When the waters of the Red began encroaching on Grand Forks, a citywide evacuation was ordered, one of the largest peacetime evacuations in U.S. history.
Grand Forks Air Force Base
Well before the flood began its relentless takeover of Grand Forks, the Grand Forks Air Force Base, located 15 miles west of the city, threw its flight caps into the ring.
The Base was ordered to minimal manning and then sent busloads of off-duty personnel to help fill sandbags, shore up dikes and eventually help rescue people stranded by floodwaters. Of the estimated 3.5 million sandbags that were used in the flood fight, it’s estimated the base was responsible for filling approximately 800,000 bags.
When a mandatory evacuation was ordered for Grand Forks, six shelters were set up on base for evacuees. At its peak, the base housed approximately 3,500 people - mainly civilians. Most stayed in three aircraft hangar bays.
President Bill Clinton visited the base shelters on April 22, and after seeing the plight of the people, he upped federal assistance from $200 million to $488 million.
As if the community didn't have enough to worry about, fire broke out in downtown Grand Forks at the height of the flood. Eleven buildings were destroyed, and it could have been worse if not for the response of base firefighters and their 63-ton P-15 crash vehicle – the largest fire truck in the Air Force inventory. Base firefighters poured nearly 100,000 gallons of water on the fire from midnight to 9 a.m.
Members of the 79th Rescue Flight, flying HH-1H Iroquois helicopters, provided helicopter support to local emergency operations center officials by flying emergency evacuation missions and medical evacuation flights. In one weekend alone, the 79th, part of the 321st Missile Group, transported 45 patients being evacuated.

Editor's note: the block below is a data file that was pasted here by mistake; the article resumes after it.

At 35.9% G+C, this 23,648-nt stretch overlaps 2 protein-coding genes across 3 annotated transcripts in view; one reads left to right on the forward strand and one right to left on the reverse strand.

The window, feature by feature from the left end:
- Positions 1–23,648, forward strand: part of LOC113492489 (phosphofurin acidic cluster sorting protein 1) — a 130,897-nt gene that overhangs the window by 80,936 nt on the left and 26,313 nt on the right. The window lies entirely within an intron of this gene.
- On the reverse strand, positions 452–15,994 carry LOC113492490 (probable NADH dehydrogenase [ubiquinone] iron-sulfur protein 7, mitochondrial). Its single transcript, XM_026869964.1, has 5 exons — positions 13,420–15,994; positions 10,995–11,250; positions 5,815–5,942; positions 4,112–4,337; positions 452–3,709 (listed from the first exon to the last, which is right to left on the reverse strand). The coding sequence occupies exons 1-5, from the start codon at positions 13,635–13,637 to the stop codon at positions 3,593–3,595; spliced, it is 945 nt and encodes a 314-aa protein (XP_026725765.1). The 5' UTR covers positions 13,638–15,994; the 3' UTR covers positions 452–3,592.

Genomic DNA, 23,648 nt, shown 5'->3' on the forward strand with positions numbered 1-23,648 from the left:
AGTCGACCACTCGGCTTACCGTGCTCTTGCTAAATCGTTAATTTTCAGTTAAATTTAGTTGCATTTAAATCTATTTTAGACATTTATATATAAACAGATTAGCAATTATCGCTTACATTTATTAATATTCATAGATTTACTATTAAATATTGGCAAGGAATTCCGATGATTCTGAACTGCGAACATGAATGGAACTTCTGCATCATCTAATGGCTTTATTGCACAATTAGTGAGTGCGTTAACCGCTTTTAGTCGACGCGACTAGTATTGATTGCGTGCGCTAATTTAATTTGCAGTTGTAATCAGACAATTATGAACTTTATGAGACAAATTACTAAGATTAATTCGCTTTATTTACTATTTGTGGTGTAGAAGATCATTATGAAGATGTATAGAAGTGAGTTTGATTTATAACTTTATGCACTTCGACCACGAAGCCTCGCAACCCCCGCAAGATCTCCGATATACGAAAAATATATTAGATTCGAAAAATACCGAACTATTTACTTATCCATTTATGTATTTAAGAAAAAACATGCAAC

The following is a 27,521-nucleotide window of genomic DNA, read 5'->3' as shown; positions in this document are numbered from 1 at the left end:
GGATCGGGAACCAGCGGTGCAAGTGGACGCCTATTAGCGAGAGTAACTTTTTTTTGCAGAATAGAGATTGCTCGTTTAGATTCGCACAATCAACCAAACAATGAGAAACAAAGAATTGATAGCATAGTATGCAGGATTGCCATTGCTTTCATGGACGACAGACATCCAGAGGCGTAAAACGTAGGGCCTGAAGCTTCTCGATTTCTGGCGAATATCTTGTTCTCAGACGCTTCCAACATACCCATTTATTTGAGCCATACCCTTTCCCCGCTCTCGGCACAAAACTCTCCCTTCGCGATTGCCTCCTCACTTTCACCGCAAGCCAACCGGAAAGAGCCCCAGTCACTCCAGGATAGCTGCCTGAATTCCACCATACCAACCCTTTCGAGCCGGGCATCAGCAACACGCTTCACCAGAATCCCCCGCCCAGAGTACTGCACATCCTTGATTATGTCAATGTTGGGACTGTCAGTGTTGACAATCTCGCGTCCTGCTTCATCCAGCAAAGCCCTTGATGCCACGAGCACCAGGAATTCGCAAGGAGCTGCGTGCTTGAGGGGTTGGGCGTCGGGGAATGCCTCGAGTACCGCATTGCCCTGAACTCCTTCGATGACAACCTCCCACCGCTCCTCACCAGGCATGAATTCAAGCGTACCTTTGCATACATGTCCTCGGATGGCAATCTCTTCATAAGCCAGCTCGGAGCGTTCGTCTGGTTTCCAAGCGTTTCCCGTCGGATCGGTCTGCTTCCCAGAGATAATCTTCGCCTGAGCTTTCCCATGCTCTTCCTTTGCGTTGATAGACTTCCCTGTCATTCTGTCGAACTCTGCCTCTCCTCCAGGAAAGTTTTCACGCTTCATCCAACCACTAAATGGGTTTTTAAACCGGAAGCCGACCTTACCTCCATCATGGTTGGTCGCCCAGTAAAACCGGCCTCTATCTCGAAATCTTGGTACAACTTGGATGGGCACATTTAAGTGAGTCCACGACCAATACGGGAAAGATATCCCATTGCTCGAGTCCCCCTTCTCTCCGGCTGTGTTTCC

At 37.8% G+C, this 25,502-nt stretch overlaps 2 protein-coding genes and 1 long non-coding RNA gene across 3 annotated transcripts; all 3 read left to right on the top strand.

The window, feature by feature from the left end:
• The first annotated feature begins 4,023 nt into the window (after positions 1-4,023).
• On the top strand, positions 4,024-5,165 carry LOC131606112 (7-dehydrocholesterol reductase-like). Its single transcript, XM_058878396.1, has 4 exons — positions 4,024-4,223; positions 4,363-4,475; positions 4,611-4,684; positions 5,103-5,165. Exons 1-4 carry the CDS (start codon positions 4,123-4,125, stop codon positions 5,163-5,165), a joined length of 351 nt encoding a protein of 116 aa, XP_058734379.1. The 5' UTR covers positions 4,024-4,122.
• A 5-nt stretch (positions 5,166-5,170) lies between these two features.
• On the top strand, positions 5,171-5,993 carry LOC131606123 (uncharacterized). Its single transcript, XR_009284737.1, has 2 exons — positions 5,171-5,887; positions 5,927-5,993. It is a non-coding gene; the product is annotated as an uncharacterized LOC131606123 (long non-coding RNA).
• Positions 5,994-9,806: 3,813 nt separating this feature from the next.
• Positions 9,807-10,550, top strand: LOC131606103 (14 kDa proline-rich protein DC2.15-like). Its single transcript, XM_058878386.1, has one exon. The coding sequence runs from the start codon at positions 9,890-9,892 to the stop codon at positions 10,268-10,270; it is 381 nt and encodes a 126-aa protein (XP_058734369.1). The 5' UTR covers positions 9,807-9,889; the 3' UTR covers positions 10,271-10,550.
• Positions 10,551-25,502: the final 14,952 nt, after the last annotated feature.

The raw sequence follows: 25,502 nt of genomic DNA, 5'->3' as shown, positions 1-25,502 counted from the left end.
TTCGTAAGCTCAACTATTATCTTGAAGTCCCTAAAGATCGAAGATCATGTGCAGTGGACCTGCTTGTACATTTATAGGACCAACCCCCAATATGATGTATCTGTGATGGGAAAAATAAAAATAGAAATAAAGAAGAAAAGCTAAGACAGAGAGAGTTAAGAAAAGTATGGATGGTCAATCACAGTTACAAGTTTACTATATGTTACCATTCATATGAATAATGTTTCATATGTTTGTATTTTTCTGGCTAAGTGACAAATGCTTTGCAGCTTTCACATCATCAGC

When United Hospital in Grand Forks took on water, many of the patients the rescue flight transported were taken directly to the base hospital. Before it was all over, the 319th Medical Group had 457 new patients and had to use the base elementary school to shelter and take care of them.
On April 18, 1997, the unthinkable happened. Dikes were breached, the cities of Grand Forks and East Grand Forks covered with water. Residents of both communities evacuated their homes and businesses. From that Friday through the afternoon of Sunday, April 20, 368 patients were successfully evacuated from Medical Park. With the help of the National Guard and the Air Force, patients were flown to facilities all over our region; there was no loss of life or injury to any patient during evacuation. Over 440 outpatients were transferred to other services. These outpatients included people on dialysis, home infusion therapy, chemotherapy, respiratory therapy, and home care. Their care had to be continued and we saw to it that it did continue.
With the population of Greater Grand Forks scattered, physicians, professional staff, and support staff volunteered their services wherever they were needed. Two operating rooms were set up at the Grand Forks Air Force Base, including an open heart room.
The hospital and clinic supplied personal care items to thousands of people in shelters. Healthcare did not disappear in the valley, it relocated. Grand Forks physicians and nurses provided care for patients in branch clinics throughout the region. From April 18 until the hospital opened on May 8 and the clinic opened May 12, clinic and hospital employees worked together as if formal integration had already taken place.